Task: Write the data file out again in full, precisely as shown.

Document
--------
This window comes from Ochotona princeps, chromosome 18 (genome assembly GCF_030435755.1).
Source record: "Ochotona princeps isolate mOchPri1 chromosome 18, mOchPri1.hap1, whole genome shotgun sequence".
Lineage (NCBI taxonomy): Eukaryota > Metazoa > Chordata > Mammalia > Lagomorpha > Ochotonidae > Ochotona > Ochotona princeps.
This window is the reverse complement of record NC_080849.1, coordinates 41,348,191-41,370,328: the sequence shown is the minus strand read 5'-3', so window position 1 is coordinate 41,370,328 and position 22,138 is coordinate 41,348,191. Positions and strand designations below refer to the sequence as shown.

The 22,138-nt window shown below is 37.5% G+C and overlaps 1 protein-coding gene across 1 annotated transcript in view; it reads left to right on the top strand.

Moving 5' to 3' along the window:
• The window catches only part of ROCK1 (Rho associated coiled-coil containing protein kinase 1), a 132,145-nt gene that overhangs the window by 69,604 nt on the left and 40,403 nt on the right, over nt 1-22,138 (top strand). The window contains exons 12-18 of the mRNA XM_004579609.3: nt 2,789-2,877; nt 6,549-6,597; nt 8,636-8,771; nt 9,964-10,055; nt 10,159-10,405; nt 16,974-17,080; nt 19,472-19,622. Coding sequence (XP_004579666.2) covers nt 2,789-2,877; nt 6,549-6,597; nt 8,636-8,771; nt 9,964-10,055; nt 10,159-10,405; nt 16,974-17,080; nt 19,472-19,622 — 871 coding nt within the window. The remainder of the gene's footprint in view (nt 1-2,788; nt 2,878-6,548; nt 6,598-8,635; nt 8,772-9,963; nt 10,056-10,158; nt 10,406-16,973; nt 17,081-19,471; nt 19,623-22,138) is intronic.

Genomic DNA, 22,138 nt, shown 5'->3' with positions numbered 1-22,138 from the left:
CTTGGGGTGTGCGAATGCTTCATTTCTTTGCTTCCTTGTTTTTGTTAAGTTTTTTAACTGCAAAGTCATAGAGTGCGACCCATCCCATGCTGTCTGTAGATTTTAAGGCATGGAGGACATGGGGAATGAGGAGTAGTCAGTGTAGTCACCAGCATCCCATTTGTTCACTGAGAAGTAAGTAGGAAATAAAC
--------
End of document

This window comes from Ochotona princeps, chromosome 18 (genome assembly GCF_030435755.1).
Source record: "Ochotona princeps isolate mOchPri1 chromosome 18, mOchPri1.hap1, whole genome shotgun sequence".
Lineage (NCBI taxonomy): Eukaryota > Metazoa > Chordata > Mammalia > Lagomorpha > Ochotonidae > Ochotona > Ochotona princeps.
This window is the reverse complement of record NC_080849.1, coordinates 41,348,191-41,370,328: the sequence shown is the minus strand read 5'-3', so window position 1 is coordinate 41,370,328 and position 22,138 is coordinate 41,348,191. Positions and strand designations below refer to the sequence as shown.

The 22,138-nt window shown below is 37.5% G+C and overlaps 1 protein-coding gene across 1 annotated transcript in view; it reads left to right on the top strand.

Moving 5' to 3' along the window:
• The window catches only part of ROCK1 (Rho associated coiled-coil containing protein kinase 1), a 132,145-nt gene that overhangs the window by 69,604 nt on the left and 40,403 nt on the right, over nt 1-22,138 (top strand). The window contains exons 12-18 of the mRNA XM_004579609.3: nt 2,789-2,877; nt 6,549-6,597; nt 8,636-8,771; nt 9,964-10,055; nt 10,159-10,405; nt 16,974-17,080; nt 19,472-19,622. Coding sequence (XP_004579666.2) covers nt 2,789-2,877; nt 6,549-6,597; nt 8,636-8,771; nt 9,964-10,055; nt 10,159-10,405; nt 16,974-17,080; nt 19,472-19,622 — 871 coding nt within the window. The remainder of the gene's footprint in view (nt 1-2,788; nt 2,878-6,548; nt 6,598-8,635; nt 8,772-9,963; nt 10,056-10,158; nt 10,406-16,973; nt 17,081-19,471; nt 19,623-22,138) is intronic.

Genomic DNA, 22,138 nt, shown 5'->3' with positions numbered 1-22,138 from the left:
CTTGGGGTGTGCGAATGCTTCATTTCTTTGCTTCCTTGTTTTTGTTAAGTTTTTTAACTGCAAAGTCATAGAGTGCGACCCATCCCATGCTGTCTGTAGATTTTAAGGCATGGAGGACATGGGGAATGAGGAGTAGTCAGTGTAGTCACCAGCATCCCATTTGTTCACTGAGAAGTAAGTAGGAAATAAAC